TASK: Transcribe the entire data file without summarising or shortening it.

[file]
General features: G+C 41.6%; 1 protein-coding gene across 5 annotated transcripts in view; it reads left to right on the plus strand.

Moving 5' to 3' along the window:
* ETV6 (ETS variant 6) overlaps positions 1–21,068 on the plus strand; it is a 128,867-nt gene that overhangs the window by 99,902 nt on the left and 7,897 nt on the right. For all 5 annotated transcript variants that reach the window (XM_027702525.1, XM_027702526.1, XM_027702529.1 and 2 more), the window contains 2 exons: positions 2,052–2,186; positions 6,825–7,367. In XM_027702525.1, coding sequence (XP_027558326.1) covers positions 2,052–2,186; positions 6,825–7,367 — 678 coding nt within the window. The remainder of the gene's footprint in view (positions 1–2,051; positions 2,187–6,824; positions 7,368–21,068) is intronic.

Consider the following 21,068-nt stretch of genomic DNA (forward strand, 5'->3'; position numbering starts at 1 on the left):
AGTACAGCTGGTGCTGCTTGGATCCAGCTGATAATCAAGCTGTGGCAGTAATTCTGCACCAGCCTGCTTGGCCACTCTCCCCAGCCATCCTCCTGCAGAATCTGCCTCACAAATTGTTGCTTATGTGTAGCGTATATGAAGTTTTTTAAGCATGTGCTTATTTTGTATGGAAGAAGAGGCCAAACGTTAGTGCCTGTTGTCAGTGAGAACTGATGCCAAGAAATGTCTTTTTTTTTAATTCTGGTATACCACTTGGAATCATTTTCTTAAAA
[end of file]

General features: G+C 41.6%; 1 protein-coding gene across 5 annotated transcripts in view; it reads left to right on the plus strand.

Moving 5' to 3' along the window:
* ETV6 (ETS variant 6) overlaps positions 1–21,068 on the plus strand; it is a 128,867-nt gene that overhangs the window by 99,902 nt on the left and 7,897 nt on the right. For all 5 annotated transcript variants that reach the window (XM_027702525.1, XM_027702526.1, XM_027702529.1 and 2 more), the window contains 2 exons: positions 2,052–2,186; positions 6,825–7,367. In XM_027702525.1, coding sequence (XP_027558326.1) covers positions 2,052–2,186; positions 6,825–7,367 — 678 coding nt within the window. The remainder of the gene's footprint in view (positions 1–2,051; positions 2,187–6,824; positions 7,368–21,068) is intronic.

Consider the following 21,068-nt stretch of genomic DNA (forward strand, 5'->3'; position numbering starts at 1 on the left):
AGTACAGCTGGTGCTGCTTGGATCCAGCTGATAATCAAGCTGTGGCAGTAATTCTGCACCAGCCTGCTTGGCCACTCTCCCCAGCCATCCTCCTGCAGAATCTGCCTCACAAATTGTTGCTTATGTGTAGCGTATATGAAGTTTTTTAAGCATGTGCTTATTTTGTATGGAAGAAGAGGCCAAACGTTAGTGCCTGTTGTCAGTGAGAACTGATGCCAAGAAATGTCTTTTTTTTTAATTCTGGTATACCACTTGGAATCATTTTCTTAAAA